I'm a doctor. I've been trained to select, evaluate and prescribe medicines. I have an FP10 prescription pad which I carry around with me so I can provide medication to people I see where so ever I chance upon them.
It may seem curious, then, that the most frequent change I make to medication regimens is to stop a medicine rather than to start one.
Often folk have been prescribed a medicine that usually was wholly appropriate at that point, in the past, when it was initiated. Then when I see them the drug's causing side effects or it's working in unhelpful ways.
It's done it's job but it's now run it's course and can be stopped.
A common example would be antidepressants. Someone has something bad happen (like being told they have cancer) and their mood, naturally, drops. It stays low. An antidepressants is started to help them cope (and sometimes it's indicated, other times the person isn't depressed they're simply very sad 'cause life's awful). In any case, the medicine's used and time passes. When they're still feeling low and referred to me they're often at a stage where they're accepting that life's not peachy and they're coping well enough, but feel appropriately sad. Being sad because life's awful is a normal human emotion, it's not an illness and isn't depression. Antidepressants like fluoxetine are often started to "pep people up" with a bit of vim and vigour but the alerting qualities can make people restless. Having energy, but not purposeful, directed energy, makes people feel ill at ease and unable to relax. Stopping the antidepressant and giving explanation and support is usually more helpful than prescribing more.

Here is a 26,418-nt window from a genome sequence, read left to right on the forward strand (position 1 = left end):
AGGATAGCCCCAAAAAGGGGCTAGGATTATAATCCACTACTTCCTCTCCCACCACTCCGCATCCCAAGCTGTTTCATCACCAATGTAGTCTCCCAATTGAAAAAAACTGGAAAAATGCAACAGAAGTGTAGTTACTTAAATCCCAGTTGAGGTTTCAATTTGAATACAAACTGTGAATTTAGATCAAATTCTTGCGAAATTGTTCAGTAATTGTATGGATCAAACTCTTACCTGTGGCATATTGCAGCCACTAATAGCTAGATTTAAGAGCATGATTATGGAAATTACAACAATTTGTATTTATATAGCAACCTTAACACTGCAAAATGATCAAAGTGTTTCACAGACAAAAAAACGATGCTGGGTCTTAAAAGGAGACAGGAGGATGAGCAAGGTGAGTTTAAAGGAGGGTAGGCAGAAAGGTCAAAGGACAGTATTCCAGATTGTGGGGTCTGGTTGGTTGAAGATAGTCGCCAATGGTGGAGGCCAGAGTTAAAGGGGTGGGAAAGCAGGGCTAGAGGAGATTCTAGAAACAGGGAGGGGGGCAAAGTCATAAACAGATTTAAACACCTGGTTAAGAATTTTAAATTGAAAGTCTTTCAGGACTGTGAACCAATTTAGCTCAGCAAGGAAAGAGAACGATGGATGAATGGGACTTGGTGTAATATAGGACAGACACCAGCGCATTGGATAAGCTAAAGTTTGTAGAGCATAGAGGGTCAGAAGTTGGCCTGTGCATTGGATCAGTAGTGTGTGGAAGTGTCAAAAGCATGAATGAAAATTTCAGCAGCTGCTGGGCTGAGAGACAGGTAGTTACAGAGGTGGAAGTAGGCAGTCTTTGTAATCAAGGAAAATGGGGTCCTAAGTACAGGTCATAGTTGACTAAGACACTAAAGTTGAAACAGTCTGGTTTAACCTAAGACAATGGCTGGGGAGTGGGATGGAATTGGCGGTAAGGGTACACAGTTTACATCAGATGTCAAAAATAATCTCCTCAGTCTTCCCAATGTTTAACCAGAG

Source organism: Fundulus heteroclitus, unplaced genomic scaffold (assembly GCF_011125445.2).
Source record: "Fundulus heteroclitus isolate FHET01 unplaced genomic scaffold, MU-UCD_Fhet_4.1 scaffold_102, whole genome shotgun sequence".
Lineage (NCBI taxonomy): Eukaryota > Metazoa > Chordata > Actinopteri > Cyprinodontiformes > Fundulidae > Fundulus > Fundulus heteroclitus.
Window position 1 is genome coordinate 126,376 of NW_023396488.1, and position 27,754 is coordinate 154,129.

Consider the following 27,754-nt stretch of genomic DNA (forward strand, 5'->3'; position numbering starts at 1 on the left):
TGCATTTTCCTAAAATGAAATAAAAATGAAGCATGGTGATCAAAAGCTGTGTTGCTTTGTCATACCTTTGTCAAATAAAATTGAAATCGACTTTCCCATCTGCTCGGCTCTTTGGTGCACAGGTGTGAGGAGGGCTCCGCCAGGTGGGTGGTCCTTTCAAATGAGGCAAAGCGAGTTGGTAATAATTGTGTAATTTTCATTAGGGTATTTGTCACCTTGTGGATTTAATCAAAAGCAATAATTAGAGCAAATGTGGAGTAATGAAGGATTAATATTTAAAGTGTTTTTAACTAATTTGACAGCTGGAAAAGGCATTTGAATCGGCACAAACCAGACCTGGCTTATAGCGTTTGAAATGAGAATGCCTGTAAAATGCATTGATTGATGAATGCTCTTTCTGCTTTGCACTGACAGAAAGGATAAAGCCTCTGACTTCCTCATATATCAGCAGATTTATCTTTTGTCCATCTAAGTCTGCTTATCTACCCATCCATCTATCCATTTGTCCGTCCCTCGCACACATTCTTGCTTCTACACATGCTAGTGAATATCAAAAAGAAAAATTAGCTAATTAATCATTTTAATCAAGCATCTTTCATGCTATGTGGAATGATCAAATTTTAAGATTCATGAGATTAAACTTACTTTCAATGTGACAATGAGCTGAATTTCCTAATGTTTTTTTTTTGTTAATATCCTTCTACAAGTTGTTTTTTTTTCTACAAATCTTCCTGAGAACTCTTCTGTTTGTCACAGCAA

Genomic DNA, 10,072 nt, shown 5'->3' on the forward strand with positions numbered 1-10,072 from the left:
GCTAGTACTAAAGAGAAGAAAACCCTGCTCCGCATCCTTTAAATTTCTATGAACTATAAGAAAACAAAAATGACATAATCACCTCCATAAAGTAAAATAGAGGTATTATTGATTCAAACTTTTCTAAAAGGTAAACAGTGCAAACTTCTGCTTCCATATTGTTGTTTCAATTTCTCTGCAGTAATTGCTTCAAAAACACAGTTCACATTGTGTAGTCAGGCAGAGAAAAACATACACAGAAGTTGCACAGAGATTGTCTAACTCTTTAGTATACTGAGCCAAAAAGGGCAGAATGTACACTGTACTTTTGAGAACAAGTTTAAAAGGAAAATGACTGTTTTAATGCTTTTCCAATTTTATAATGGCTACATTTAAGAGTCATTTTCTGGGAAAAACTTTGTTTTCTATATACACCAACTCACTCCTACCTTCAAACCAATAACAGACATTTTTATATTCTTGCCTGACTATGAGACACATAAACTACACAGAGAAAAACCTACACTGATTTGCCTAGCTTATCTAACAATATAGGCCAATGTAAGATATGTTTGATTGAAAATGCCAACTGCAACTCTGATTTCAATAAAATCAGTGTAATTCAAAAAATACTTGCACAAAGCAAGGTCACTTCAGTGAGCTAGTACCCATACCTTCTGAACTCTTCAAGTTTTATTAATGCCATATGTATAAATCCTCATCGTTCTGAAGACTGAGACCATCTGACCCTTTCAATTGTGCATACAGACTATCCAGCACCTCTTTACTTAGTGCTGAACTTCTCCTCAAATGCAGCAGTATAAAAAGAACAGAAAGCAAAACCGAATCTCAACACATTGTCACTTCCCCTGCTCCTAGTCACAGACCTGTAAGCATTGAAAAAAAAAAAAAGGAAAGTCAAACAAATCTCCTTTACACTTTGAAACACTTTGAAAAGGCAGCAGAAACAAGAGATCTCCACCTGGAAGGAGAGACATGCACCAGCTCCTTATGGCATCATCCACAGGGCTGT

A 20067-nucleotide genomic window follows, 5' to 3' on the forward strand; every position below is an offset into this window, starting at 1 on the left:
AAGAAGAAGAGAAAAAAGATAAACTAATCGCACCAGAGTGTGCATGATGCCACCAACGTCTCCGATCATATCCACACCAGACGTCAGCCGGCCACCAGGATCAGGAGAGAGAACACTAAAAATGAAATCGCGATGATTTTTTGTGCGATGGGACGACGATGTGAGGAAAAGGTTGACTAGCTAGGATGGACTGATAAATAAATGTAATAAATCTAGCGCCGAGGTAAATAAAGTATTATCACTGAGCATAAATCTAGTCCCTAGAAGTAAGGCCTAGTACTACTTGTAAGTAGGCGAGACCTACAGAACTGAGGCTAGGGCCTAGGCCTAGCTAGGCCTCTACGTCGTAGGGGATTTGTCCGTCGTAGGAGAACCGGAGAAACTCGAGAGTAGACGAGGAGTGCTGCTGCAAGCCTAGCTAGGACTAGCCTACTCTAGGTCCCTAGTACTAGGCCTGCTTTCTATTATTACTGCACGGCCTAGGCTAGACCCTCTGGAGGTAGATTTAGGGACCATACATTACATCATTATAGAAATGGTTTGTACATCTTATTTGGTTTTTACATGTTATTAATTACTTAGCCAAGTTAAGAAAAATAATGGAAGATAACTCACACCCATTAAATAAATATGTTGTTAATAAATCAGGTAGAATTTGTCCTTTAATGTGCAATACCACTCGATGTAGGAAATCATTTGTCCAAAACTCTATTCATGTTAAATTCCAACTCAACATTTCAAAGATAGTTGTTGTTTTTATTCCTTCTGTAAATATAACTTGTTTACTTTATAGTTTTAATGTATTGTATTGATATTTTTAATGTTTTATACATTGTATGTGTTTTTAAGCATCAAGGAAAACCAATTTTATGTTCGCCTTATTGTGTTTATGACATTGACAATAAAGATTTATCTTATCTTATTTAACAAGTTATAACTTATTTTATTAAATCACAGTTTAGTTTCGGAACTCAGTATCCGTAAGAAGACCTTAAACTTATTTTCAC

Often folks may be on medicine for other problems that start to affect their mental well being. If physically frail and losing health, losing energy, losing mobility so losing independence mood can, understandably, drop. Some medicines, like atenolol for blood pressure/heart problems, can not uncommonly lower mood. Opiate analgesics can cause mood disturbance. Often, stopping these medicines (and swapping to another if still needed) can help moods strikingly, along with other support.
I'm struck of late by how prescribing really isn't necessary for many folk much of the time.